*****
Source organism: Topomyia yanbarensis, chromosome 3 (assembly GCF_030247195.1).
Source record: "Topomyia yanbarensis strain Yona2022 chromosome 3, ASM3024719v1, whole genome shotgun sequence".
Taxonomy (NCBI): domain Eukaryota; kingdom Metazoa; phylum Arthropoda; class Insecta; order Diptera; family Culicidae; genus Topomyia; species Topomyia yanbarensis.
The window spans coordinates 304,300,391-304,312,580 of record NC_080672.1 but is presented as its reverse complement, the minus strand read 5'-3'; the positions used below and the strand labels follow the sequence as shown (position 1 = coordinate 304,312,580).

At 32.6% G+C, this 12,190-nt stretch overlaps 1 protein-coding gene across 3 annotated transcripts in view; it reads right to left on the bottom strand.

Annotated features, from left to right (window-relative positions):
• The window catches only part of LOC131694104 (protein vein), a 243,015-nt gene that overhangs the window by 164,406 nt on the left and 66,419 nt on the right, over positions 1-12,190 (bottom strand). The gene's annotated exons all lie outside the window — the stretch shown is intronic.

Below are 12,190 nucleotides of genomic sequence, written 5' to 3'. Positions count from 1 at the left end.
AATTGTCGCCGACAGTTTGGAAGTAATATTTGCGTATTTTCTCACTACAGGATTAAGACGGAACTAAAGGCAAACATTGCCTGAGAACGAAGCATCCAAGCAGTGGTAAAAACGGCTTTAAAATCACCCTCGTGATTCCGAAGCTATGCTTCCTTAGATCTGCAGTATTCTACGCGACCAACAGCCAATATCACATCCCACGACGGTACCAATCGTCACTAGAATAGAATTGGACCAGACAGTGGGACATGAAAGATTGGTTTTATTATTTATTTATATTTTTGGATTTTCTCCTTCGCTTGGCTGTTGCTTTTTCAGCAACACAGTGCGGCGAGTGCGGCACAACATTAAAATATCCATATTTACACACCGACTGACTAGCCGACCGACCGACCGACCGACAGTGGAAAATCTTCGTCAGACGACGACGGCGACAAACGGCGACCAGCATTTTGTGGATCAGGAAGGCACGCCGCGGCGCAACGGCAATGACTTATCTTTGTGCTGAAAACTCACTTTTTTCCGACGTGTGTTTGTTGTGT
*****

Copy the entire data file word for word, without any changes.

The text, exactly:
Source organism: Topomyia yanbarensis, chromosome 3 (assembly GCF_030247195.1).
Source record: "Topomyia yanbarensis strain Yona2022 chromosome 3, ASM3024719v1, whole genome shotgun sequence".
Taxonomy (NCBI): domain Eukaryota; kingdom Metazoa; phylum Arthropoda; class Insecta; order Diptera; family Culicidae; genus Topomyia; species Topomyia yanbarensis.
The window spans coordinates 304,300,391-304,312,580 of record NC_080672.1 but is presented as its reverse complement, the minus strand read 5'-3'; the positions used below and the strand labels follow the sequence as shown (position 1 = coordinate 304,312,580).

At 32.6% G+C, this 12,190-nt stretch overlaps 1 protein-coding gene across 3 annotated transcripts in view; it reads right to left on the bottom strand.

Annotated features, from left to right (window-relative positions):
• The window catches only part of LOC131694104 (protein vein), a 243,015-nt gene that overhangs the window by 164,406 nt on the left and 66,419 nt on the right, over positions 1-12,190 (bottom strand). The gene's annotated exons all lie outside the window — the stretch shown is intronic.

Below are 12,190 nucleotides of genomic sequence, written 5' to 3'. Positions count from 1 at the left end.
AATTGTCGCCGACAGTTTGGAAGTAATATTTGCGTATTTTCTCACTACAGGATTAAGACGGAACTAAAGGCAAACATTGCCTGAGAACGAAGCATCCAAGCAGTGGTAAAAACGGCTTTAAAATCACCCTCGTGATTCCGAAGCTATGCTTCCTTAGATCTGCAGTATTCTACGCGACCAACAGCCAATATCACATCCCACGACGGTACCAATCGTCACTAGAATAGAATTGGACCAGACAGTGGGACATGAAAGATTGGTTTTATTATTTATTTATATTTTTGGATTTTCTCCTTCGCTTGGCTGTTGCTTTTTCAGCAACACAGTGCGGCGAGTGCGGCACAACATTAAAATATCCATATTTACACACCGACTGACTAGCCGACCGACCGACCGACCGACAGTGGAAAATCTTCGTCAGACGACGACGGCGACAAACGGCGACCAGCATTTTGTGGATCAGGAAGGCACGCCGCGGCGCAACGGCAATGACTTATCTTTGTGCTGAAAACTCACTTTTTTCCGACGTGTGTTTGTTGTGT